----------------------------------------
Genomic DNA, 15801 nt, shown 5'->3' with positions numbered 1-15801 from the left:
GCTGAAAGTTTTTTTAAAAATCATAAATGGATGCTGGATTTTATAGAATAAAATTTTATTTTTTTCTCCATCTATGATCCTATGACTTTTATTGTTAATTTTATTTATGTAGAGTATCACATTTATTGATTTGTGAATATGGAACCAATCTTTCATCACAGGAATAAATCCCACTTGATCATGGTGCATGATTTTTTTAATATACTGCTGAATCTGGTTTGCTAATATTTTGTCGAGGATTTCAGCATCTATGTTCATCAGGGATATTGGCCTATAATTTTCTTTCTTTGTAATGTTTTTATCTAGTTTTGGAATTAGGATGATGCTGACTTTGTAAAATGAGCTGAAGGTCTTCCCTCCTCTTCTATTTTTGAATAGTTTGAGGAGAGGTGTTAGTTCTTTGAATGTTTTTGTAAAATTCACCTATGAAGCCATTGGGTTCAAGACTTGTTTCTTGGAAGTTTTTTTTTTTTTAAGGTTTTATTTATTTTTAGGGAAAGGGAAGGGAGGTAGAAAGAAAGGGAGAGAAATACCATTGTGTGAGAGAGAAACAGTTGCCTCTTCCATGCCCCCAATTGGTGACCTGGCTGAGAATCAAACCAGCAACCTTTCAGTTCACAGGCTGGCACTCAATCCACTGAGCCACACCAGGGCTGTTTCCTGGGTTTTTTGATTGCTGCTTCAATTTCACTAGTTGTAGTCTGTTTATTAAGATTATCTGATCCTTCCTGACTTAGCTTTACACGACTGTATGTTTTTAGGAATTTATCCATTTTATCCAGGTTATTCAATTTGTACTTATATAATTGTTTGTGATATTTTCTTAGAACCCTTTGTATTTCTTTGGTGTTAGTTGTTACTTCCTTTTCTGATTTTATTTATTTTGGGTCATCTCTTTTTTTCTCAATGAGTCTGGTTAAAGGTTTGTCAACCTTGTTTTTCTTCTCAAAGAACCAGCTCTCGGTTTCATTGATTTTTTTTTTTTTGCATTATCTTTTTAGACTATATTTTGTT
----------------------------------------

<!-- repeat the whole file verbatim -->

Genomic DNA, 15801 nt, shown 5'->3' with positions numbered 1-15801 from the left:
GCTGAAAGTTTTTTTAAAAATCATAAATGGATGCTGGATTTTATAGAATAAAATTTTATTTTTTTCTCCATCTATGATCCTATGACTTTTATTGTTAATTTTATTTATGTAGAGTATCACATTTATTGATTTGTGAATATGGAACCAATCTTTCATCACAGGAATAAATCCCACTTGATCATGGTGCATGATTTTTTTAATATACTGCTGAATCTGGTTTGCTAATATTTTGTCGAGGATTTCAGCATCTATGTTCATCAGGGATATTGGCCTATAATTTTCTTTCTTTGTAATGTTTTTATCTAGTTTTGGAATTAGGATGATGCTGACTTTGTAAAATGAGCTGAAGGTCTTCCCTCCTCTTCTATTTTTGAATAGTTTGAGGAGAGGTGTTAGTTCTTTGAATGTTTTTGTAAAATTCACCTATGAAGCCATTGGGTTCAAGACTTGTTTCTTGGAAGTTTTTTTTTTTTTAAGGTTTTATTTATTTTTAGGGAAAGGGAAGGGAGGTAGAAAGAAAGGGAGAGAAATACCATTGTGTGAGAGAGAAACAGTTGCCTCTTCCATGCCCCCAATTGGTGACCTGGCTGAGAATCAAACCAGCAACCTTTCAGTTCACAGGCTGGCACTCAATCCACTGAGCCACACCAGGGCTGTTTCCTGGGTTTTTTGATTGCTGCTTCAATTTCACTAGTTGTAGTCTGTTTATTAAGATTATCTGATCCTTCCTGACTTAGCTTTACACGACTGTATGTTTTTAGGAATTTATCCATTTTATCCAGGTTATTCAATTTGTACTTATATAATTGTTTGTGATATTTTCTTAGAACCCTTTGTATTTCTTTGGTGTTAGTTGTTACTTCCTTTTCTGATTTTATTTATTTTGGGTCATCTCTTTTTTTCTCAATGAGTCTGGTTAAAGGTTTGTCAACCTTGTTTTTCTTCTCAAAGAACCAGCTCTCGGTTTCATTGATTTTTTTTTTTTTGCATTATCTTTTTAGACTATATTTTGTT